In a 5-4 decision, the Supreme Court ruled that, according to the Fourteenth Amendment, civil contempt proceedings for failure to pay child support directly to the custodial parent do not require the government to appoint counsel for the defendant, but do require alternative procedural safeguards for a “fundamentally fair determination” of the defendant’s ability to pay. Turner v. Rogers, No. 10-10, 2011 WL 2437010 (June 20, 2011). Justice Breyer delivered the Court’s opinion, joined by Justices Kennedy, Ginsburg, Sotomayor, and Kagan. Justice Thomas wrote a dissenting opinion, joined in full by Justice Scalia and in part by Justices Roberts and Alito.
Michael Turner failed to pay child custody to Rebecca Rogers and her father and was found in civil contempt five times. After the fifth time, Turner was found again to be in arrears. He and Rogers were present at the civil contempt hearing, each without counsel. The judge found him in “willful contempt” and sentenced him to 12 months in prison without indicating any ascertainment of his ability to pay. Turner appealed his sentence on the grounds that, according to the Federal Constitution, he should have had counsel at his hearing, but South Carolina Supreme Court rejected his argument.
Citing disagreement among state and federal courts on the right to counsel in civil contempt cases to enforce child support orders, the U.S. Supreme Court granted certiorari. It vacated the South Carolina Supreme Court’s judgment and remanded. First, the instant Court found that the case was not moot, even though Turner had served his sentence because it could not have been fully litigated during his time in jail and because Turner could face imprisonment again. It ruled that the case is among those that are “capable of repetition, yet evading review” (e.g., Nebraska Press Assn. v. Stuart, 427 U. S. 539, 546-547 (1976)).
Turning to the merits of the case, the Court noted that the Sixth Amendment did not apply because at issue was civil contempt, which depends on ability to comply, rather than criminal contempt, which does not (citing Hicks v. Feiock, 485 U.S. 624, 638, n.9 (1988).) Then, it recognized that its precedents did not provide a definitive answer and instead applied the “distinct factors” of the Mathews v. Eldridgetest to determine what Due Process under the Fourteenth Amendment requires for a fundamentally fair civil proceeding (424 U. S. 319, 335 (1976)). It cited three reasons that defendants are not entitled to appointed counsel when the plaintiff is the custodial parent. First, the defendant’s ability to pay can often be ascertained without counsel. Second, the custodial parent is often unrepresented by counsel, so that representing the non-custodial parent with counsel would make proceedings less fair. Third, alternative procedural safeguards can make the proceeding fair, such as those presented by the United States as amicus curiae.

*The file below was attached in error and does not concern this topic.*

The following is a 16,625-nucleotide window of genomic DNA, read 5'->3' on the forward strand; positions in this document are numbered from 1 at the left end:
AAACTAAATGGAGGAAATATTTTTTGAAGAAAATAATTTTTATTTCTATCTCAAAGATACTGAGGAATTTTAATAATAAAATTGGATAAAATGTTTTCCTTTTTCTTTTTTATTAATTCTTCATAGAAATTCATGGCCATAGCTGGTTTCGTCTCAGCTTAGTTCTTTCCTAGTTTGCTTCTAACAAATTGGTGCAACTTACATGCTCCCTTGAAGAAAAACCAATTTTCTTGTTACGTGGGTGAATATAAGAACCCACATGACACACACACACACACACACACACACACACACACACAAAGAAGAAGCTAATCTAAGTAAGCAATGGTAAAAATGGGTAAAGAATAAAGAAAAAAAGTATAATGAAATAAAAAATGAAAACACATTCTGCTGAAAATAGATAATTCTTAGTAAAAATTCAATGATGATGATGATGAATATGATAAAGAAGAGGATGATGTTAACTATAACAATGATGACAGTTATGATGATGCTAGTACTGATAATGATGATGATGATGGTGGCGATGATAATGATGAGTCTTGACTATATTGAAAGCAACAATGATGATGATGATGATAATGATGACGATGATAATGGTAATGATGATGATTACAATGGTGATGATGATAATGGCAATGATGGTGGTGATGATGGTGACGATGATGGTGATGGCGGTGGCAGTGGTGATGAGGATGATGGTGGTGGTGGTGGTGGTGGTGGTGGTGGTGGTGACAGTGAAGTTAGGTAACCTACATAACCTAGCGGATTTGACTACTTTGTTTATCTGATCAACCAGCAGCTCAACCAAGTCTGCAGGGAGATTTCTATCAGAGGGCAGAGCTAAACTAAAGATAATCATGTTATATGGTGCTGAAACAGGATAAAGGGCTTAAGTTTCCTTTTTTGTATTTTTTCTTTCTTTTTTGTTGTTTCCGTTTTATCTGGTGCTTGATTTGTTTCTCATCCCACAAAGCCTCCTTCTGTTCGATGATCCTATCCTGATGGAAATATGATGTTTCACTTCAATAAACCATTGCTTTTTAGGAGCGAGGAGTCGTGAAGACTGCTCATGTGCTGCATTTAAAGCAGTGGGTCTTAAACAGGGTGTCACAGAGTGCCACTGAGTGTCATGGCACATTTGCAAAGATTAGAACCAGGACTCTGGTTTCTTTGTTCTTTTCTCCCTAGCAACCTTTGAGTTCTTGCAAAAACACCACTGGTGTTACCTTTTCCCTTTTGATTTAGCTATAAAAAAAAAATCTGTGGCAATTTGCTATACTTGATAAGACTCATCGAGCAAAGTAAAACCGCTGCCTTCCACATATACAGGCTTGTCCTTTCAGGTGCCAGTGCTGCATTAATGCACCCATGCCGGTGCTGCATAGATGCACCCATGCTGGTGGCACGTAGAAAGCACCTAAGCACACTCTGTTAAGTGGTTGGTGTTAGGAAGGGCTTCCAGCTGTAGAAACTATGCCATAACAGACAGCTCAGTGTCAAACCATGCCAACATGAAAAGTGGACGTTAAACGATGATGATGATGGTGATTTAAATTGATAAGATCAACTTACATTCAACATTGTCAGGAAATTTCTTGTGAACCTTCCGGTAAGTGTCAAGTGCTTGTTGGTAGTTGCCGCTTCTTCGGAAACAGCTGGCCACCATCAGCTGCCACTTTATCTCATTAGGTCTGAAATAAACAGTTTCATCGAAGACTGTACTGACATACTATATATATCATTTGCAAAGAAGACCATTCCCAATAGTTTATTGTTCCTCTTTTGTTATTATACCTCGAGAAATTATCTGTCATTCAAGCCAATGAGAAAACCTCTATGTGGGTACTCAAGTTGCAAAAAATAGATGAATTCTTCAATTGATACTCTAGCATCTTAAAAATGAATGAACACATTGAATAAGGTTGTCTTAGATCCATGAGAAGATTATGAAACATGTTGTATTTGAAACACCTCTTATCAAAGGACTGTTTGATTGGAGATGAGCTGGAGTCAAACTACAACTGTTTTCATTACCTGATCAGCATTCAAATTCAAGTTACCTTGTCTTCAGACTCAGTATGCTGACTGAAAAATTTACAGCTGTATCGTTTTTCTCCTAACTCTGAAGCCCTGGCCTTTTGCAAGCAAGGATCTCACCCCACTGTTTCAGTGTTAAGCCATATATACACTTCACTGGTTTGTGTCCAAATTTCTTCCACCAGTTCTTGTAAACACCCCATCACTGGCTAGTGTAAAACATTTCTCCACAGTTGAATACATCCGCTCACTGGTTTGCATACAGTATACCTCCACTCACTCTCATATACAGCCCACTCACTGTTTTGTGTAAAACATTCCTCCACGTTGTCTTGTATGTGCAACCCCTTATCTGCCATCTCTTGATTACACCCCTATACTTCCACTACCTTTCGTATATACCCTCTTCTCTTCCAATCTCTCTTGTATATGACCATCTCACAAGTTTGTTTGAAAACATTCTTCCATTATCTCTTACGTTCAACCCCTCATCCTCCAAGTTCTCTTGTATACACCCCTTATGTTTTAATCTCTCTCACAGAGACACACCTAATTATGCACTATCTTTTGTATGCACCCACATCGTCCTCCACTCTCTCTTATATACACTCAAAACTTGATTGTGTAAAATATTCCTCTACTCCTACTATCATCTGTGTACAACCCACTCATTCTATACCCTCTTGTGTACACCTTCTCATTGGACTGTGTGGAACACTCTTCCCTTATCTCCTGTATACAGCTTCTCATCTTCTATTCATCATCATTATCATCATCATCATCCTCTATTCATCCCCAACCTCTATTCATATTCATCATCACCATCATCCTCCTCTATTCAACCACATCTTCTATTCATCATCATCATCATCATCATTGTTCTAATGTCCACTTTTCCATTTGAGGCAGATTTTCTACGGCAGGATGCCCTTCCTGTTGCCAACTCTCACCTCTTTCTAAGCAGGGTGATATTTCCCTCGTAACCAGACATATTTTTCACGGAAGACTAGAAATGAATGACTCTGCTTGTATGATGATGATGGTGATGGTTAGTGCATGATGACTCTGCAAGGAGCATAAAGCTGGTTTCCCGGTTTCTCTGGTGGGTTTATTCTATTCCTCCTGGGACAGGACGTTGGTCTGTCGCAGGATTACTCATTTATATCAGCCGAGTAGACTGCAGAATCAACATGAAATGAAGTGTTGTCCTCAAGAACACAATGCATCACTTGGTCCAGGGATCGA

The Court then ruled that, while Turner was not entitled to counsel, he was entitled to alternative safeguards. Since the record indicated no such safeguards, it concluded that his Due Process rights were violated. It suggested that, whatever form they take, such safeguards would inform the defendant that ability to pay is the critical question for civil contempt and would elicit information about the defendant’s financial circumstances.
Two parts of Justice Thomas’ dissent were joined by all the other dissenting justices. First, Thomas noted that reading the Fourteenth Amendment to grant “appointed counsel for all indigent defendants facing incarceration in civil contempt proceedings….would render the Sixth Amendment’s right to counsel …superfluous.” Citing Gagnon v. Scarpelli, the dissent observed that “[t]he Court has never found in the Due Process Clause a categorical right to appointed counsel outside of criminal prosecutions or proceedings ‘functionally akin to a criminal trial’” (411 U. S. 778, 789, n. 12 (1973)). Second, it objected to the majority’s use of the United States’ amicus curiae to determine that there were alternative safeguards that Turner should have received. It noted that the parties did not raise this issue and thus reasoned that the Court should not have considered the issue in the first instance. Thus, the dissenters would have ended their analysis at the Sixth Amendment and not engaged in a Mathews test.
The dissent raised two other points that Justices Roberts and Alito did not join. First, it remarked that originalist and historical interpretations do not grant Due Process rights under the Fourteenth Amendment. Second, it disagreed with the application in the instant case of the Mathews test, which considers the interests of the individual and of the government but not the interests of the child and custodial parent.